Dream Catchers :: More Than Superstition

When times get tough, one gets very creative and artistic to help make ends meet. One of the things I have always done is figure out a way to use my creative talents to make money. So I've been making dream catchers. I love them. I love the bohemian look--the ability to transform a room into a bit of time and mystery. There are so many textures and layers--so much opportunity for creative input and endless ideas.



But what's the story of dream catchers?

We all know that they are meant to help us sleep better with fewer nightmares. But there is so much symbolism in all the parts. The hoop of the dream catcher was a key part to Native Americans. The hoop represented unity and wholeness. It also represented equality and showed those within the tribe that there was no one greater than another. What a marvelous idea! Such a marvelous idea that we are still at war with one another today fighting for equality. How terribly sad.

The circle could represent so much more once you began to add shapes inside the circle. Click here to learn more about the significance of the simple circle shape within Native American culture.

Within the circle of a dream catcher, there is a woven web, and within the center of the web, there is a circle. People would hang the dream catcher above their bed, dangling in the open and hanging encumbered. The dreams of the sleeping person beneath would be filtered through the center of the hoop. Good dreams would know how to make it through the hole in the center before falling down the tendrils and feathers that dangled underneath the hoop and fall upon the slumbering person below. The bad dreams would not know how to make it through the center and would be caught in the web.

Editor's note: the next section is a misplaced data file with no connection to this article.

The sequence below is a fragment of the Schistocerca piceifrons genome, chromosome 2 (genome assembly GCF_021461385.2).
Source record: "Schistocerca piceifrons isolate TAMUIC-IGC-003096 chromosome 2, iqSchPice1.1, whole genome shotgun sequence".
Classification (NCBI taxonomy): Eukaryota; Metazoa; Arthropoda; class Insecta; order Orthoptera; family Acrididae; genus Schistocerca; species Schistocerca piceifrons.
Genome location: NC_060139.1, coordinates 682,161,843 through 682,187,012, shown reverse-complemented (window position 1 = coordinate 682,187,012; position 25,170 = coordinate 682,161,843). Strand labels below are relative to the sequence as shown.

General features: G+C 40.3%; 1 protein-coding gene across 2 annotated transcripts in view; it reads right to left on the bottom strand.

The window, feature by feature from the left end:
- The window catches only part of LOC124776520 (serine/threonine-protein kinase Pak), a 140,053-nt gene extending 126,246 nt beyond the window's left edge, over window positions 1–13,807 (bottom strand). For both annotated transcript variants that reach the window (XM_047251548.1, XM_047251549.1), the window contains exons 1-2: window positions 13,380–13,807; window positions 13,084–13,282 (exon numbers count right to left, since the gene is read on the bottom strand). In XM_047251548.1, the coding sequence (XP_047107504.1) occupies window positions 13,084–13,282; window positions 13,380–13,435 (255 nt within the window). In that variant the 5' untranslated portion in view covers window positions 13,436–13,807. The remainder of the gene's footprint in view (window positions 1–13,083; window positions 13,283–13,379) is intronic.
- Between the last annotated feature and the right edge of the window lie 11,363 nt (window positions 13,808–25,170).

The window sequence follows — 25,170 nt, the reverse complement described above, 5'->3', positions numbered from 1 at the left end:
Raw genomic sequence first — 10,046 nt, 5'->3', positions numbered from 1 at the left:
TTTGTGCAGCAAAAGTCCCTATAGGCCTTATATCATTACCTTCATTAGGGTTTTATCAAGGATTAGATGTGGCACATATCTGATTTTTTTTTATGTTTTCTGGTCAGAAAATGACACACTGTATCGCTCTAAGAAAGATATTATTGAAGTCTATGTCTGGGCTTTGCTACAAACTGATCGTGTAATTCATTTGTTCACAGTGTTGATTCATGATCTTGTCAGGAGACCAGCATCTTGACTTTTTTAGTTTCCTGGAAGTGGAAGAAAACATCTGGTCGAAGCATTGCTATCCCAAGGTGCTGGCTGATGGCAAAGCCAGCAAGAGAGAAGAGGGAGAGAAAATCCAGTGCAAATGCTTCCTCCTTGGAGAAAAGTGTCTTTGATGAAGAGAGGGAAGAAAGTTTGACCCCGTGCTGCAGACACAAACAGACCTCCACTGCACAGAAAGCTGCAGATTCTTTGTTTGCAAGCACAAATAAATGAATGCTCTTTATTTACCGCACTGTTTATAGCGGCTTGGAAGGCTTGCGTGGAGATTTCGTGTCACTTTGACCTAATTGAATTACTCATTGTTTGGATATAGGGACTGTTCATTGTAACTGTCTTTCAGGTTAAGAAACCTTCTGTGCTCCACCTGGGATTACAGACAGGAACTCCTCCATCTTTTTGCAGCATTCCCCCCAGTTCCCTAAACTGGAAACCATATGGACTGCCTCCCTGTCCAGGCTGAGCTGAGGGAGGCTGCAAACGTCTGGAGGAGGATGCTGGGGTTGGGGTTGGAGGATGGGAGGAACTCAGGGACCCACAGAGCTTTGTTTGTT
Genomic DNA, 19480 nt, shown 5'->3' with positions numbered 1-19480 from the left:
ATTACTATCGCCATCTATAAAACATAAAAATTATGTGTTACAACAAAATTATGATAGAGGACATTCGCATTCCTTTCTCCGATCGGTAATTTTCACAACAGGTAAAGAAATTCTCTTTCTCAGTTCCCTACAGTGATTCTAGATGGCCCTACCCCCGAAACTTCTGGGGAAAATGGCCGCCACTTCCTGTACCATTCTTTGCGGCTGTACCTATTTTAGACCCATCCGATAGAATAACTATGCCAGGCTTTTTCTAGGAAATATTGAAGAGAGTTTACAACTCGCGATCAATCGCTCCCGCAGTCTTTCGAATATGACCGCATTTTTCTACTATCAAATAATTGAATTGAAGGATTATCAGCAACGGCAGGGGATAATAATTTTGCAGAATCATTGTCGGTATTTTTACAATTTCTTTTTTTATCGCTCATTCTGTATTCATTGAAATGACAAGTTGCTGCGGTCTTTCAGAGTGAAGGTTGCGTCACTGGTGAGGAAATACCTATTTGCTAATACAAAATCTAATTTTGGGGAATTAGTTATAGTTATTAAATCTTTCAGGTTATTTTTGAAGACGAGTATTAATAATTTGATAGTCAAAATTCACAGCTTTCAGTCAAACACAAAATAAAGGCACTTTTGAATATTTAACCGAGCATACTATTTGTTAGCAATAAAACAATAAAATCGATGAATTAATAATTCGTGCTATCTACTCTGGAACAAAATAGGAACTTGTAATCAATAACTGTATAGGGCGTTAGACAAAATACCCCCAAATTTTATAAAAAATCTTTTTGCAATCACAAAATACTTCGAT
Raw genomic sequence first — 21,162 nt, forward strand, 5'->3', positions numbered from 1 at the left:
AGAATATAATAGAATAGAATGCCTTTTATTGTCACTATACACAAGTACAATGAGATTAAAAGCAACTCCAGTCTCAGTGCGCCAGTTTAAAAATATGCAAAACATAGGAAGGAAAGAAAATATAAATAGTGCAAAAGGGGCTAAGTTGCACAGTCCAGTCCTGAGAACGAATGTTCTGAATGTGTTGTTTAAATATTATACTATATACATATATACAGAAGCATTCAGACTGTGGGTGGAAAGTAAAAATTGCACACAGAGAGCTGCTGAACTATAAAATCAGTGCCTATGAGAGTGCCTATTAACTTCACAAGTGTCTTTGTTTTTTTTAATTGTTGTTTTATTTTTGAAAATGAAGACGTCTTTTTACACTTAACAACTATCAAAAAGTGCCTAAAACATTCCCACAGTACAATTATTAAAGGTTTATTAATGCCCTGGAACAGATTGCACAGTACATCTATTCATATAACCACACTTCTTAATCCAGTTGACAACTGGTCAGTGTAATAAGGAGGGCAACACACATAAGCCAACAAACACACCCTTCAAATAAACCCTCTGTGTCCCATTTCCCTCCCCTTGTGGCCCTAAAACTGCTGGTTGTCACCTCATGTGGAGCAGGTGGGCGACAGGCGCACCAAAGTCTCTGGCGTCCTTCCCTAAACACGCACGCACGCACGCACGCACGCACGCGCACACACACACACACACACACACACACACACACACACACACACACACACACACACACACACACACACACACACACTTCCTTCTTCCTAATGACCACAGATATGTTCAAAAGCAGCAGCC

But this is only a simple understanding about the lore of dream catchers. There is a true history of dream catchers that comes with a fascinating story of a talking spider and an Indian elder. The spider spun a web in a hoop and taught the elder, saying, "The web is a perfect circle with a hole in the center. Use the web to help your people reach their goals, making good use of their ideas, dreams and visions. If you believe in the great spirit, the web will filter your good ideas and the bad ones will be trapped and will not pass." (Click here to read this story in it's entirety)

Isn't that beautiful?


All around my house, I have countless dream catchers that I have made and listed in my Etsy shop, Rogue n' Rascal. They are waiting to be sold, but I don't mind the wait. They are beautiful works of art that carry a depth of wisdom so much more complex than simply us wishing and hoping to avoid nightmares. The web is in a perfect circle that represents that we are all equal. We all have hopes and dreams and talents and ideas. But if we have nothing greater than ourselves to believe in, we are likely to get tangles within the web and fall short. But the belief in a higher power--a Great Spirit--a Heavenly Father, perhaps--will help filter our bad ideas from our good ones. With that higher wisdom on our wise, we just might, hopefully, have a chance to make it in this crazy world.

And I like the hope and symbolism in that.

"Our problems are man-made, therefore they may be solved by man. And man can be as big as he wants. No problem of human destiny is beyond human beings." -JFK

~Gia

2 comments

  1. Where did you learn to weave the center parts of your dream catchers? They're lovely <3

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    1. The ones pictured in the body of the blog post are not mine. The ones linked to my Etsy shop are, and some of them I crocheted using a doily pattern, and others are vintage doilies I purchased in antique malls.

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